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Japanese Military Strategy in the Pacific War: Was Defeat Inevitable? Paperback – August 5, 2007

ISBN-13: 978-0742553408 ISBN-10: 074255340X

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Japanese Military Strategy in the Pacific War: Was Defeat Inevitable? + The War with Japan: The Period of Balance, May 1942-October 1943 (Total War Series No. 1)
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Product Details

  • Paperback: 152 pages
  • Publisher: Rowman & Littlefield Publishers (August 5, 2007)
  • Language: English
  • ISBN-10: 074255340X
  • ISBN-13: 978-0742553408
  • Product Dimensions: 0.5 x 6.5 x 8.7 inches
  • Shipping Weight: 8.5 ounces (View shipping rates and policies)
  • Average Customer Review: 3.0 out of 5 stars  See all reviews (4 customer reviews)
  • Amazon Best Sellers Rank: #776,659 in Books (See Top 100 in Books)

Editorial Reviews

Review

[Wood's] carefully constructed arguments stem from a wide reading and understanding of the war's historic literature, and his suggested alternative courses of Japanese actions are entirely credible . . . [his] careful examination of alternative possibilities in the Pacific War is an impressive example of good counterfactual history. (Col. Stanley L. Falk The Journal of the Australian Society of Archivists)

Wood has raised many provocative points worthy of debate. Recommended. (CHOICE)

This impressive counterfactual analysis demonstrates that the course of the Pacific War was not set in stone. Wood demonstrates, through careful analysis of alternatives actually discussed by Japan’s leaders, that the decision to go to war was not an exercise in national suicide. Instead, specific choices closed a window of opportunity for Japan to have bought more time and might well have altered fundamentally the war’s conclusion. (Dennis E. Showalter, Colorado College; author of Patton and Rommel: Men of War in the Twentieth Century)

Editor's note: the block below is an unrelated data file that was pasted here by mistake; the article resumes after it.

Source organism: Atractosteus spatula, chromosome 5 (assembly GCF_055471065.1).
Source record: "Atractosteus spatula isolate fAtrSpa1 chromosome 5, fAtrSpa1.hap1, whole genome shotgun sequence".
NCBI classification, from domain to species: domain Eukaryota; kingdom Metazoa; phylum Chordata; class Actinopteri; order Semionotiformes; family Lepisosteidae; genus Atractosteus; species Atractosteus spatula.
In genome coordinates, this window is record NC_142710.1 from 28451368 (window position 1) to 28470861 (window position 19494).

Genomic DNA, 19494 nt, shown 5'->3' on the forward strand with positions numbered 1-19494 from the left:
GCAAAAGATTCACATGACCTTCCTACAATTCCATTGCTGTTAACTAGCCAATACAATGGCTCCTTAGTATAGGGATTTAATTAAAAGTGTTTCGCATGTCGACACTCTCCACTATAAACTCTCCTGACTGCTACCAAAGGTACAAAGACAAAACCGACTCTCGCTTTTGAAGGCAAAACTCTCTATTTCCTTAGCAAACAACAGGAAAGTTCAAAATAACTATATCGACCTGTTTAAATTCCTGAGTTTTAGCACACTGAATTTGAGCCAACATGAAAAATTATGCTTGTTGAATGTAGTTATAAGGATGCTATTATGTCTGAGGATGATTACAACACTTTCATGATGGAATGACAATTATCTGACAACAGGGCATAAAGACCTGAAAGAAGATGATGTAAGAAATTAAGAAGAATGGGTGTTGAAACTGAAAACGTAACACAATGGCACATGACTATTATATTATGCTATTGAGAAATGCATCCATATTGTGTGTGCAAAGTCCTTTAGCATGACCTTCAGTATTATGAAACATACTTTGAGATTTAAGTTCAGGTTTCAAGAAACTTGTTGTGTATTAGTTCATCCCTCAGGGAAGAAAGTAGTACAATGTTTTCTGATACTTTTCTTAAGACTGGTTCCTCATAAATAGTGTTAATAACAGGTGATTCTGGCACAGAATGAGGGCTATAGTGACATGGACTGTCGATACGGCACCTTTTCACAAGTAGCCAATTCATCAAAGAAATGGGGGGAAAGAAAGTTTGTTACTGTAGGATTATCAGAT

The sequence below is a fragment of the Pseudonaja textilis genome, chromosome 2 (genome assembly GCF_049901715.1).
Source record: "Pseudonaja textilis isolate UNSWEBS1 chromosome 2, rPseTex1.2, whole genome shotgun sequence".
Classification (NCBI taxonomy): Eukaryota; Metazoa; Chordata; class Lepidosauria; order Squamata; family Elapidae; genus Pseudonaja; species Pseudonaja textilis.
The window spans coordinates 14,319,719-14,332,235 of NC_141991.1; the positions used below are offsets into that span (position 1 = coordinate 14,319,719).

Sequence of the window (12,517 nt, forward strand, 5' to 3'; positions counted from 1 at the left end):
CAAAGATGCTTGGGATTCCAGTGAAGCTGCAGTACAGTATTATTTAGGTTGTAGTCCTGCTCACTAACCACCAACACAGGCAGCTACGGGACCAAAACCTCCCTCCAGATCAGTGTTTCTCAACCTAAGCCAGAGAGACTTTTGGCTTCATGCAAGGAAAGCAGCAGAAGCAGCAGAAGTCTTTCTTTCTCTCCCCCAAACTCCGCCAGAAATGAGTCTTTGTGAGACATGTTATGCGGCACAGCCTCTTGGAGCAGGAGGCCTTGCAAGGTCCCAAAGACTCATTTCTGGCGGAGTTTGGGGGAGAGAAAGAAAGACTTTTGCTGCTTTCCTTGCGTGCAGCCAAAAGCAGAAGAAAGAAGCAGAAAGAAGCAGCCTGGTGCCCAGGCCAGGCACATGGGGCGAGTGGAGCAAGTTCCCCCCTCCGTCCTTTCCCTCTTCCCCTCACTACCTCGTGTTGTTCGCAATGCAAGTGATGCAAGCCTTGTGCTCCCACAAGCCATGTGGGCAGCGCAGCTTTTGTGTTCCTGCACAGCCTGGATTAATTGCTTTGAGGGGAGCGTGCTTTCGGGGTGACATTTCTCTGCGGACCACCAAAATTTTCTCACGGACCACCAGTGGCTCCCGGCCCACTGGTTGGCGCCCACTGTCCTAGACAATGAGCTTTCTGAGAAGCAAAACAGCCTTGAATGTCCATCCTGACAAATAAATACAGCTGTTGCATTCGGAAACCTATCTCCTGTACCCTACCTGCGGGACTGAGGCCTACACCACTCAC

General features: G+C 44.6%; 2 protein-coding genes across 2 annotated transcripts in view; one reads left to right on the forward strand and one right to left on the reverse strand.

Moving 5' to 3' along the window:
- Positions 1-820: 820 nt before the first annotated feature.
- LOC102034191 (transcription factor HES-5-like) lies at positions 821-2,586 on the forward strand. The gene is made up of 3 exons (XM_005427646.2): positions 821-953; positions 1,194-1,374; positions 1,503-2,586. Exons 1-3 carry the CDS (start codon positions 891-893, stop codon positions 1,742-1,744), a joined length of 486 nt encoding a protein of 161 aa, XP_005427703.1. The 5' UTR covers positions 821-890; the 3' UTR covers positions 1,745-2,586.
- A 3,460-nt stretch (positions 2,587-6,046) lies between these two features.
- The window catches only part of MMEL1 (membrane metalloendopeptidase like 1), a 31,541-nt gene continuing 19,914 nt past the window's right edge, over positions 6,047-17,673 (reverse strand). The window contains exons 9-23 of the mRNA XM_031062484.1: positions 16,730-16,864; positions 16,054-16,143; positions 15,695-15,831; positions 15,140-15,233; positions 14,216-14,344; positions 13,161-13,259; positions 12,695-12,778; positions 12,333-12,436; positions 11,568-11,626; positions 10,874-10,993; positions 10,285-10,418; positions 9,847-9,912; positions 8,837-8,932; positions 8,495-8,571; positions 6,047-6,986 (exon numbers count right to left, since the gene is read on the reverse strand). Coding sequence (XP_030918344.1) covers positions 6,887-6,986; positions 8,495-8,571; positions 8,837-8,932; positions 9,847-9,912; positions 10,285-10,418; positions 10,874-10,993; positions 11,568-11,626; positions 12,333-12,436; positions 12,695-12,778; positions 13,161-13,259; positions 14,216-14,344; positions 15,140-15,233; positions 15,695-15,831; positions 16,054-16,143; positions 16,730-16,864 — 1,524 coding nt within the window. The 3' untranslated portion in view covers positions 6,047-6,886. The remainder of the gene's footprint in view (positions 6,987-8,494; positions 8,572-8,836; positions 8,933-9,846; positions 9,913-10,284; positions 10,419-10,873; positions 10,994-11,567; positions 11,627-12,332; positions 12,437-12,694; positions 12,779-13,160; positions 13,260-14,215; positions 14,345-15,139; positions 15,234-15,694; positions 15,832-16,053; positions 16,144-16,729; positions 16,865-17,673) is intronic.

About the Author

James B. Wood is Charles Keller Professor of History at Williams College.

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Most Helpful Customer Reviews

33 of 35 people found the following review helpful By Richard Worth on April 15, 2008
Format: Paperback
This intellectual tidbit offers no ground-breaking scholarship, with its bibliography full of secondary sources, all of them English-language. This is no crippling flaw though, given the author's purpose simply to challenge the conventional view of Japan's inevitable defeat by the Allied industrial powerhouses.
The text highlights some Japanese mistakes familiar anyone who has read about the Pacific War: failure on the offensive and defensive sides of the submarine duel, piecemeal commitments to dubious campaigns, etc. Perhaps Wood's most novel point concerns suicide attacks, which he regards as effective and commonsensical and worthy of refinement.